Get Vaccinated and Prevent Measles
How is measles spread?
The virus resides in the mucus in the nose and throat of the infected person. When that person sneezes or coughs, droplets with virus spray into the air. The virus can land in other people’s noses or throats when they breathe or put their fingers in their mouth or nose after handling an infected surface. The virus remains active and contagious on infected surfaces for up to 2 hours. Measles spreads so easily that anyone who is not immunized will probably eventually get it. The disease is highly contagious, and can be transmitted from 4 days prior to the onset of the rash to 4 days after the onset. If one person has it, 90% of their susceptible close contacts will also become infected with the measles virus.
What are the symptoms of measles?
An individual’s symptoms usually begin to appear about 10 to 12 days after exposure to the virus. The infected person first experiences a fever greater than or equal to 101oF that lasts about 2 to 4 days. The fever can peak as high as 105°F. This is followed by the onset of cough, runny nose, and/or conjunctivitis (pink eye). A red blotchy rash usually appears about 14 days after exposure and lasts 5 to 6 days. It begins at the hairline, then involves the face and upper neck. Over the next 3 days, the rash gradually proceeds downward and outward, reaching the hands and feet. Koplik spots (little white spots) may also appear on the gums and inside of the cheeks.
How soon do symptoms appear?
Symptoms usually appear within 14 days after exposure, although they may occur as early as 7 or as late as 21 days after exposure.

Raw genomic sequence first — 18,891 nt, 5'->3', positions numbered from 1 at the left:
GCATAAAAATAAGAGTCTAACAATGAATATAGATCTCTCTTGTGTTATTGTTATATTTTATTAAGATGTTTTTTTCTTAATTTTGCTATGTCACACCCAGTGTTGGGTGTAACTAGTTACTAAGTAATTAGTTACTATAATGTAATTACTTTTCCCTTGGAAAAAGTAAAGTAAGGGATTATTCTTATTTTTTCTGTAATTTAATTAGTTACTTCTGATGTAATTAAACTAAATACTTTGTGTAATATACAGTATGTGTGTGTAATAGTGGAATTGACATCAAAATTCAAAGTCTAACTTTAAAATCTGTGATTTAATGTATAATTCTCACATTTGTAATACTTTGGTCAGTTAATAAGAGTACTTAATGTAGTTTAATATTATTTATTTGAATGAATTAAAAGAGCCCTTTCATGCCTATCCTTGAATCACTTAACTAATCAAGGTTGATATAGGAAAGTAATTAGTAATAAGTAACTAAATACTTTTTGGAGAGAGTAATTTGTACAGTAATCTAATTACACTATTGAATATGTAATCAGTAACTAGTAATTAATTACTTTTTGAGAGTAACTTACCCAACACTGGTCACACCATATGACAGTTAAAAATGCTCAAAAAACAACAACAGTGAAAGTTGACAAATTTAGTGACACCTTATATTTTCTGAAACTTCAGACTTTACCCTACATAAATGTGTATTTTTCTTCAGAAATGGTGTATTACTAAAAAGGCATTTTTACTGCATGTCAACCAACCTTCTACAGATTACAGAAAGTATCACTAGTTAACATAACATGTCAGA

When and for how long is a person able to spread measles?
An individual is able to transmit measles from four days prior to and four days after rash onset.
Does past infection make a person immune?
Yes. Permanent immunity is acquired after contracting the disease.
What is the treatment for measles?
There is no specific treatment for measles.
What are the complications associated with measles?
Approximately 20% of reported measles cases experience one or more complications. These complications are more common among children under 5 years of age and adults over 20 years old. One out of ten children will develop ear aches. As many as one out of 20 children with measles gets pneumonia, and about one child in every 1,000 who gets measles develops encephalitis (an acute inflammation of the brain). For every 1,000 children who get measles, one or two will die from it. In developing countries, where malnutrition and vitamin A deficiency are prevalent, measles has been known to kill as many as one out of four people. It is the leading cause of blindness among African children. Measles kills almost 1 million children in the world each year.
How can measles be prevented?
Adults born in 1957 or later who do not have a medical contraindication should receive at least one dose of MMR vaccine unless they have documentation of vaccination with at least one dose of measles-containing vaccine or a history of physician-diagnosed measles or laboratory confirmation of measles immunity. With the exception of women who might become pregnant and persons who work in medical facilities, birth before 1957 generally can be considered acceptable evidence of immunity to measles, mumps, and rubella. Children should receive two doses of MMR vaccine: the first dose should be given at 12 to 15 months of age and the second dose at four to six years of age (school entry). MMR vaccine is recommended for all measles vaccine doses to provide increased protection against all three vaccine-preventable diseases: measles, mumps and rubella. Measles immunization is required of all children enrolled in daycares and schools in Ohio. Persons traveling out of the country need to make sure that they and their travel mates (including family members) are vaccinated against measles.
If you are uncertain about your vaccination status or are unvaccinated for measles, or think you may be experiencing symptoms of measles, call your health care provider or local health department.
For more information visit:
Ohio Confirms 1st Measles Case of 2019
Measles disease page (CDC Travelers’ Health)
CDC Measles Homepage
Measles Vaccination Information